Washington, USA- January13, 2020: FDA Sign outside their headquarters in Washington. The Food and Drug Administration (FDA or USFDA) is a federal agency of the USA.

Experts Question FDA Approval of Remdesivir for COVID-19

By Sravya Chary

Experts are calling into question the recent decision of the U.S. Food and Drug Administration (FDA) to approve remdesivir (sold under the brand name Veklury) for the treatment of COVID-19 and casting scrutiny as to whether the decision is truly in the public’s interest.

Evaluating and approving an effective treatment for SARS-CoV-2 virus has been a top priority for regulatory authorities, especially in the absence of a viable vaccine. On October 22, 2020, the FDA approved Veklury for the treatment of COVID-19 in adult and pediatric patients requiring hospitalization.

The FDA cited three randomized, controlled clinical trials as the evidence supporting its decision to approve Veklury. The findings from the three studies were as follows: first, that the median time to recovery from COVID-19 was 5 days sooner in the Veklury group compared to the placebo group. Second, that the odds of a research subject’s COVID-19 symptoms improving were statistically significantly higher in the five-day treatment group than the standard of care group (the 10-day treatment group did not show a statistically significant difference from the standard of care group). Third, that there were no statistically significant differences in recovery or mortality rates between subjects in the five-day Veklury group versus the ten-day Veklury group.

Reasons Behind Experts’ Skepticism

Although the evidence is seemingly promising, experts have cited the following as reasons for skepticism about the FDA’s decision to approve Veklury for the treatment of COVID-19:

Suspect Evidence

Some experts scrutinized the validity of the evidence used to support the FDA’s decision. Dr. Eric Topol, founder and director of the Scripps Research Translational Institute, stated that he was “[not] supportive of this decision at all” and deemed the usefulness of Veklury in the treatment of hospitalized COVID-19 patients as unresolved.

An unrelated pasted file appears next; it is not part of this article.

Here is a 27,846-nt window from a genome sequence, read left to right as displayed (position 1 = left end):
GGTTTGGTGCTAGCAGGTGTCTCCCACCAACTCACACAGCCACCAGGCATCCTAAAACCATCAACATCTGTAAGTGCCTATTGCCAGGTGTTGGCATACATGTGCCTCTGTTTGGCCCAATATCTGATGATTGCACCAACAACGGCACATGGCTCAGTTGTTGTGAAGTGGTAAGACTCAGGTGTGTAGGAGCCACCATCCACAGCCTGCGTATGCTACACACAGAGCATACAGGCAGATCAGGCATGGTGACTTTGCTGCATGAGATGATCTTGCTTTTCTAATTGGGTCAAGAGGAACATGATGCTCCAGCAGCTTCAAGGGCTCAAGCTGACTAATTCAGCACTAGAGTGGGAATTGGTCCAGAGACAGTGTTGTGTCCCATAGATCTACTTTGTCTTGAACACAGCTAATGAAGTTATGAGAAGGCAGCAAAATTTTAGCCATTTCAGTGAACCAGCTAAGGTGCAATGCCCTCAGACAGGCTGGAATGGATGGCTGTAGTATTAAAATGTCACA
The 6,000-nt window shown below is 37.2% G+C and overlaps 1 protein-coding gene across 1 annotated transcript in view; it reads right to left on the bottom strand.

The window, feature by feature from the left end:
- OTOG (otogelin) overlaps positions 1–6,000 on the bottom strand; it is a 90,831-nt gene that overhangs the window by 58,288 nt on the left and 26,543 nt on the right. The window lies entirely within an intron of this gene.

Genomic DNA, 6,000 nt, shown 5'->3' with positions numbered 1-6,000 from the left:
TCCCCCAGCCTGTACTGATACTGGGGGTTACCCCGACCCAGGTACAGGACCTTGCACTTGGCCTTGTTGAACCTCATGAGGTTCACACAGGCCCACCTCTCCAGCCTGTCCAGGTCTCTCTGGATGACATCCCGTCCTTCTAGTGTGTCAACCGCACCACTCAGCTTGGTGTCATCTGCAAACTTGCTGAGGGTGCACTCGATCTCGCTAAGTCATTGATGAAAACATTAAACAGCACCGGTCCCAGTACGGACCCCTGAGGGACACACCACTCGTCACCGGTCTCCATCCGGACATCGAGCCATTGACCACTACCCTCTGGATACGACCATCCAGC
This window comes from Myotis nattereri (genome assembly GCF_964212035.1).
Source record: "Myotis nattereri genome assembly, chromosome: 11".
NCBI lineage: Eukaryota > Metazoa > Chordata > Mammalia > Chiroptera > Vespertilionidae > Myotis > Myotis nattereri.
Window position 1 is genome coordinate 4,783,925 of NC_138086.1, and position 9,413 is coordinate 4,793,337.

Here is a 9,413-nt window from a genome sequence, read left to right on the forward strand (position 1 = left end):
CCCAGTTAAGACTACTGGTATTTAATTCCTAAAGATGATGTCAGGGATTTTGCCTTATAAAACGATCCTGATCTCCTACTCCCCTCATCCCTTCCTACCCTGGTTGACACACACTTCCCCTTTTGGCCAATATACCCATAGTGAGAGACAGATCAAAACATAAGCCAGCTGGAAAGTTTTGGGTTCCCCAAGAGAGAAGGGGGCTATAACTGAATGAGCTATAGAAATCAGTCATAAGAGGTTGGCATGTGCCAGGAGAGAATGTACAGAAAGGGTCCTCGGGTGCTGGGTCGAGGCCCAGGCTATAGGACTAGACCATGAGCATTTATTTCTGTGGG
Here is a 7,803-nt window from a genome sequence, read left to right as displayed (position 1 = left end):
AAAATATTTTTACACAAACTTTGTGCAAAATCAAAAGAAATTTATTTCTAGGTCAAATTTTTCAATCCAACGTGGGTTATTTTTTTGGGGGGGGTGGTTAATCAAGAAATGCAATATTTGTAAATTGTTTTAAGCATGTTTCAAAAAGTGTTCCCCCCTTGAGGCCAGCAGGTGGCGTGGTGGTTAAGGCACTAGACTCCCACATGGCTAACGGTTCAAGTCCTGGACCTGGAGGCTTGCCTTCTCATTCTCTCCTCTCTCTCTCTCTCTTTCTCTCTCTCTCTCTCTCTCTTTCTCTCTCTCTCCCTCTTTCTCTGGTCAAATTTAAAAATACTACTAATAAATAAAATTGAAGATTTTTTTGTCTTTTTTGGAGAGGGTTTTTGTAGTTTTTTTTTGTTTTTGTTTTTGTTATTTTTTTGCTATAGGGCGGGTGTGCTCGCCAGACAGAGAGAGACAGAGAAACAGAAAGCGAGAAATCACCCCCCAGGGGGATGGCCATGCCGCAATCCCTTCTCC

Dr. Peter Bach, director of the Center for Health Policy and Outcomes at Memorial Sloan Kettering, expressed concern in his reply tweet stating “[of] the three included studies, one lacked control, two lacked blinding, all three lacked inclusion of current standard of care, results mixed […]”


In addition to criticizing the clinical trials cited by the FDA as evidence and justification for the approval of Veklury, many experts drew attention to a study conducted by the World Health Organization (WHO), which showed no evidence of the treatment’s usefulness.

Just a week before the FDA announced the approval of Veklury, WHO announced preliminary results for its study, the Solidarity Trial, which recruited 11,266 adults in 405 hospitals across 30 countries, making it the largest COVID-19 treatment study in the world. The interim trial results found that Veklury, along with other regimens, “[…] appeared to have little or no effect on hospitalized COVID-19, as indicated by overall mortality, initiation of ventilation and duration of hospital stay.”